Scatter blessings on your way.
Oh, gentle lady, list the lay
that thus I sing to you—
A ballad of St. Valentine,
And youthful lovers true—
And as you list—remember, Sweet,
True love’s worth more than gold,
And Constancy’s the fashion still,
As in the days of old.
The February morn was chill,
Though Spring was drawing near,
And violets made haste to greet,
The young days of the year:
A blithesome traveller came by—
“Ah, why so sad”?—quoth he—
“Come, tell me, hath thy maiden fair,
This morning frowned on thee”?
“Aye sir”—the shepherd lad replied,
“My love hath said me nay—
I’ve loved her well, and loved but her,
A long year and a day.”
“Up heart, lad” spoke the traveller,
“My name is Valentine,”
And I’ve a charm to move the heart,
Of that cold maid of thine.
From ‘neath yon beechen tree,
Then from their petals kiss the dew,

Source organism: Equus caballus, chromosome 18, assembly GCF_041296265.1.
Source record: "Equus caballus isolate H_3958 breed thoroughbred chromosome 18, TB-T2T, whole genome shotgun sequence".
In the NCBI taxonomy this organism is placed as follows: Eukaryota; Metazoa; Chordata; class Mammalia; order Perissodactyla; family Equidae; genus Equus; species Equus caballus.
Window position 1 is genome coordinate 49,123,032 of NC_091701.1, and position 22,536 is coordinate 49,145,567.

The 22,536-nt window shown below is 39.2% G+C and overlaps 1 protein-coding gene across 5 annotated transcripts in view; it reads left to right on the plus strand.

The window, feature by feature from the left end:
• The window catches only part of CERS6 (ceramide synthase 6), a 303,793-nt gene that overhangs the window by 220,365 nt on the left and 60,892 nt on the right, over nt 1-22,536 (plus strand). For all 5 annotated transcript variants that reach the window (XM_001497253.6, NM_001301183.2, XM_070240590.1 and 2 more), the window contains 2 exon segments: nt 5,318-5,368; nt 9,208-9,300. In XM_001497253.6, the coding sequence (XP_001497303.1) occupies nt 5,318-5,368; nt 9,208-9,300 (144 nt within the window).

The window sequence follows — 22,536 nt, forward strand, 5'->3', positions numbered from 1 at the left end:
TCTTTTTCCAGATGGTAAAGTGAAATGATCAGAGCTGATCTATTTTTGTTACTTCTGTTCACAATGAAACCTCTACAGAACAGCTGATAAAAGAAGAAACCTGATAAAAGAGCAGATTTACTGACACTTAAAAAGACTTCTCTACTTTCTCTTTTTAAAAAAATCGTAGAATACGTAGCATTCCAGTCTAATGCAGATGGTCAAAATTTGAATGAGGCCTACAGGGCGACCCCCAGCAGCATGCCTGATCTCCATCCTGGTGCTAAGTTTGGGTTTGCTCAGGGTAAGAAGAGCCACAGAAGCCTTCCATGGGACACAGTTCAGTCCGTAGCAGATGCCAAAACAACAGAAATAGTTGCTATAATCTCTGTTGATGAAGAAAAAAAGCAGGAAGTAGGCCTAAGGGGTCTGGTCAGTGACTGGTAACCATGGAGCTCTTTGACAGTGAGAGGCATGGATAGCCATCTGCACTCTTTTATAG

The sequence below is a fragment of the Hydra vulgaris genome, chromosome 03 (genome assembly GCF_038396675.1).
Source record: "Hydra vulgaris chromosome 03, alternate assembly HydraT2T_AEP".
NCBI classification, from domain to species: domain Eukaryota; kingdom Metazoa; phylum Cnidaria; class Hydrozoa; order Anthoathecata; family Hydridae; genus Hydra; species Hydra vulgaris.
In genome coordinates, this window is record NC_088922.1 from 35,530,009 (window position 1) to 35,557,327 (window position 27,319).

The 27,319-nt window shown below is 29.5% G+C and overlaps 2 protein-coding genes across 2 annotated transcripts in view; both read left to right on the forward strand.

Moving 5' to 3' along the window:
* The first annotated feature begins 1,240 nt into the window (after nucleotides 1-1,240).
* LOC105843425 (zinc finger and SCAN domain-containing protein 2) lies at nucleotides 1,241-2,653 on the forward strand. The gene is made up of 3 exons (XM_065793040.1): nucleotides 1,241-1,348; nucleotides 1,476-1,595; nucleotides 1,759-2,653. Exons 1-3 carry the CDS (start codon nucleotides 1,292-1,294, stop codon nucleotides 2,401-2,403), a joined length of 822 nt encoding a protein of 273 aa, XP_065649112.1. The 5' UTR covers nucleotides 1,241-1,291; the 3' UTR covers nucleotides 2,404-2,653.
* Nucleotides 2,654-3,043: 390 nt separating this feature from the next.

And trust your cause to me.”
One time upon a grassy bank
Where moss grew soft and green,
Reposed a comely shepherd lad,
Of sad and mournful mien.
The violets the shepherd plucked,
And kissed their petals sweet,
And Valentine—that blithesome Saint,
Sped off on willing feet—
Her cows to pastures new,
And softly ‘gainst her eyes and lips
The violets he threw.
Then love within her heart awoke,
And by her hand the Saint
The maiden led to where the lad,
Sighed forth his lover’s plaint;
She blushed rose-red with eyes cast down—
Sang Valentine the bold—
“Be true young hearts, for true love’s worth
Far more than lands, or gold”!